Hong Kong hits four-year low in quarterly economic growth
The economy grew just 0.8 per cent in the first quarter of the year, well short of analysts’ estimates of an uptick of 1.48 per cent
Hong Kong’s economy grew 0.8 per cent in the first quarter of the year, its slowest quarterly growth in four years, under the weight of volatile stock and property markets, weak retail sales and the slowing mainland economy.
The figure fell short of analysts’ estimate of 1.48 per cent, and was down from the 1.93 per cent growth recorded in the fourth quarter of last year.
Financial Secretary John Tsang Chun-wah said in his budget address in February that he expected overall economic growth to slow to 1 to 2 per cent this year, down from 2.4 per cent last year.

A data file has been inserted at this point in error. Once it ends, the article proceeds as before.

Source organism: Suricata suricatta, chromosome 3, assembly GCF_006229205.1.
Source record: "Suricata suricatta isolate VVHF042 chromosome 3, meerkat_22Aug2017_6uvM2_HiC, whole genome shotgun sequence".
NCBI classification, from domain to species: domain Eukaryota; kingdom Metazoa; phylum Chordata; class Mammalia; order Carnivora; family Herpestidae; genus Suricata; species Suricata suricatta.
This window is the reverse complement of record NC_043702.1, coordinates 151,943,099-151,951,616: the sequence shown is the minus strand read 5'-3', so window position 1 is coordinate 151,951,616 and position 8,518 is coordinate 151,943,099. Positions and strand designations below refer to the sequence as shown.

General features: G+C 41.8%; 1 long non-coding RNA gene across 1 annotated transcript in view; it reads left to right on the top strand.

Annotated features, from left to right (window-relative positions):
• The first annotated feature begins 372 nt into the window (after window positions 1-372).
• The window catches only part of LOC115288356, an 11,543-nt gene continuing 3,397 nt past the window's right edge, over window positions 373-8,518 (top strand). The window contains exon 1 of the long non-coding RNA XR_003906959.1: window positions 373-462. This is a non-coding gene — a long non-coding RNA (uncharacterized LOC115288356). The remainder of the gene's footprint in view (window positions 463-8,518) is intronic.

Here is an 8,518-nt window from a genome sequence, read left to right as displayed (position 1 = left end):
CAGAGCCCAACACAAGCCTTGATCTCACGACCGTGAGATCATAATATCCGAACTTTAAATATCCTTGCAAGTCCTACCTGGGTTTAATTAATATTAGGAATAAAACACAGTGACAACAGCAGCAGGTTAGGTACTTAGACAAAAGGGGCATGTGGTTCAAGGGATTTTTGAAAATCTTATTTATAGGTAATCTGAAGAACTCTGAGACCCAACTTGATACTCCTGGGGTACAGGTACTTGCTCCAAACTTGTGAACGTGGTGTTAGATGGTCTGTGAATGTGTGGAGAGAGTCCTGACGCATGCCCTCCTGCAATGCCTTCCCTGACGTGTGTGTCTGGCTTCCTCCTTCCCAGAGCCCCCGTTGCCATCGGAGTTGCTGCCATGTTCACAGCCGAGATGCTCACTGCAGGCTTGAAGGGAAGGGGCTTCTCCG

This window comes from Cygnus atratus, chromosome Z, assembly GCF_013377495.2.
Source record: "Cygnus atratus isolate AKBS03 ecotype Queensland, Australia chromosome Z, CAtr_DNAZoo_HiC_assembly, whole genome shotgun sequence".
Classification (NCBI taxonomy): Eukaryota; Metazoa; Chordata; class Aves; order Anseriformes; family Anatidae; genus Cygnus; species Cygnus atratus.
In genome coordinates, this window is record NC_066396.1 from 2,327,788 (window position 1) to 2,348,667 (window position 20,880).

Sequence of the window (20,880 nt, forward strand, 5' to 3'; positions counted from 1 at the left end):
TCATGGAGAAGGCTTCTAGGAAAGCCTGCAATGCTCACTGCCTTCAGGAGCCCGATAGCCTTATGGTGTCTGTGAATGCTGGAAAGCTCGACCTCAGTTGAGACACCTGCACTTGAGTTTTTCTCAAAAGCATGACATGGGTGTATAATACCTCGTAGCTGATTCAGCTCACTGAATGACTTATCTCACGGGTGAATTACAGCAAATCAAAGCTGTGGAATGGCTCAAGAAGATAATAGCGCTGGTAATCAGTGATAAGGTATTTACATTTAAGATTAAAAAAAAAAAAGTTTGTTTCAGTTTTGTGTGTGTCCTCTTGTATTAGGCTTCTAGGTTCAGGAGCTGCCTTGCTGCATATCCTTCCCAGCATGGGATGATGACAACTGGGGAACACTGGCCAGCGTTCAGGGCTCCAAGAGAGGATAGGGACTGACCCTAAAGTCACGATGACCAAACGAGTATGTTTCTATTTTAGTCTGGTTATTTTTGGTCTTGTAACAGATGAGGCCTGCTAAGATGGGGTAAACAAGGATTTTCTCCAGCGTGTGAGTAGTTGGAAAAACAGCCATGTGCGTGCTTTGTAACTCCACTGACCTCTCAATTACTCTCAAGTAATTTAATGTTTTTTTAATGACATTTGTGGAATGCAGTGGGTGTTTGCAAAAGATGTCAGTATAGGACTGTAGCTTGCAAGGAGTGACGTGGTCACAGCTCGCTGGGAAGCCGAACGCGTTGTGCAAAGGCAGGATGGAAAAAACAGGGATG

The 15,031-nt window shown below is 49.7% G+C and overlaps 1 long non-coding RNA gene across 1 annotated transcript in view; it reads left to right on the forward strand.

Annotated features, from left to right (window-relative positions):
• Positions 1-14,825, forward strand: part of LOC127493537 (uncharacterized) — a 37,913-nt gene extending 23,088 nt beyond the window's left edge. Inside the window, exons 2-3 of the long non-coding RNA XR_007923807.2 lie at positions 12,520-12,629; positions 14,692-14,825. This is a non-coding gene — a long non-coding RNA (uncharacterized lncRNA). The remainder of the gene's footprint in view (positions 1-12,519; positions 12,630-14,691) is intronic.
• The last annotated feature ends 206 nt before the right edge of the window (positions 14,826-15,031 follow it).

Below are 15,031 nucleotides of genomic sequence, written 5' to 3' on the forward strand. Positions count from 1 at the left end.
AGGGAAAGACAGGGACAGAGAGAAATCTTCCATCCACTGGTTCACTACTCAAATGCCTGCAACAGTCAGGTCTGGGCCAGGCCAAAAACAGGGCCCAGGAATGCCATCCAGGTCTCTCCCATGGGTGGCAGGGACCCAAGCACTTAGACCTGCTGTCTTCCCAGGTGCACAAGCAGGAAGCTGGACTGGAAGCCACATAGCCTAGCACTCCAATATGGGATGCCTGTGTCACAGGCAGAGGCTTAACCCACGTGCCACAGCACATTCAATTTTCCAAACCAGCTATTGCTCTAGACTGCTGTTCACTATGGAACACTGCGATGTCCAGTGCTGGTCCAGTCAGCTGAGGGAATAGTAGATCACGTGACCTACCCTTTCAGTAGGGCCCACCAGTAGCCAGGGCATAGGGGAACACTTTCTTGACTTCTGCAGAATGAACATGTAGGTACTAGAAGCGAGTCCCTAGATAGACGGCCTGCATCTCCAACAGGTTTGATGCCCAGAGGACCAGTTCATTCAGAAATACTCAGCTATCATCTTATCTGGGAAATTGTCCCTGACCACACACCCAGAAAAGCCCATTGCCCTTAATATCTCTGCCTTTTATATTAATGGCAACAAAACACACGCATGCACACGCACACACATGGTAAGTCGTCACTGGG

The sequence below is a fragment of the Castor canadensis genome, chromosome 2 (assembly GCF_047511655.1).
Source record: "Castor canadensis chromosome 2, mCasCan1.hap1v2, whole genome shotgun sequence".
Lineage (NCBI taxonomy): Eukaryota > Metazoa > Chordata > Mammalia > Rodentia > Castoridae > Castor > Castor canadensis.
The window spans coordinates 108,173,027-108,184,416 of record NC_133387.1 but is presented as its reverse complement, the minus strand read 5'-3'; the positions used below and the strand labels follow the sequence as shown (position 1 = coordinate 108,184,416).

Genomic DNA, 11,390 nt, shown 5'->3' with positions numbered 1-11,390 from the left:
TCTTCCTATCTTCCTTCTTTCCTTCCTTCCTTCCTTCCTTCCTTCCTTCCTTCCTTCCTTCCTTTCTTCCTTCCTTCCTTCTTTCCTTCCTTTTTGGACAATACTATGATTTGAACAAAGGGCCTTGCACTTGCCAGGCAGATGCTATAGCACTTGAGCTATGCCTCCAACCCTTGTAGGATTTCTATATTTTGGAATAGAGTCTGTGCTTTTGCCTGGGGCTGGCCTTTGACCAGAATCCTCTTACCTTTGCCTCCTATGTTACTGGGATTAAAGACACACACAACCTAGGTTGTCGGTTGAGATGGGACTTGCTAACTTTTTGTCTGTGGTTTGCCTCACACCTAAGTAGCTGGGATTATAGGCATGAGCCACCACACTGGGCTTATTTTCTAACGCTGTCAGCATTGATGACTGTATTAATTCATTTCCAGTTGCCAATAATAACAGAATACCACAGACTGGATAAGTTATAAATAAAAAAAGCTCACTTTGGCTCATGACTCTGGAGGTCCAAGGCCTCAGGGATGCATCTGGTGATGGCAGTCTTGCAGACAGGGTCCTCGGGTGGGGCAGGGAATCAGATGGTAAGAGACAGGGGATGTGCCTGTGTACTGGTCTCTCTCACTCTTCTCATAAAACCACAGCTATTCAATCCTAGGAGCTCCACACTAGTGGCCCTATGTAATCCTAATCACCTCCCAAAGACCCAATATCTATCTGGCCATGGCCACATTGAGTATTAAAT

Andrew Au, the government’s principal economist, described the city’s first-quarter performance as “somewhat disappointing but not completely unexpected”.
But he said the government would not change its full-year GDP growth forecast despite the worse-than-expected first quarter figure.
“There are some positive factors emerging recently,” Au said, adding that they might help the city’s second quarter GDP grow faster than the previous quarter.
The factors included a levelling off in the city’s declining tourist numbers in March and April, better-than-expected first-quarter GDP growth in Europe, as well as positive signals from the US Federal Reserve regarding the US economy.
Au also expected Hong Kong to follow China’s expected L-shaped growth in the near future, and said most economies around the world faced similar prospects.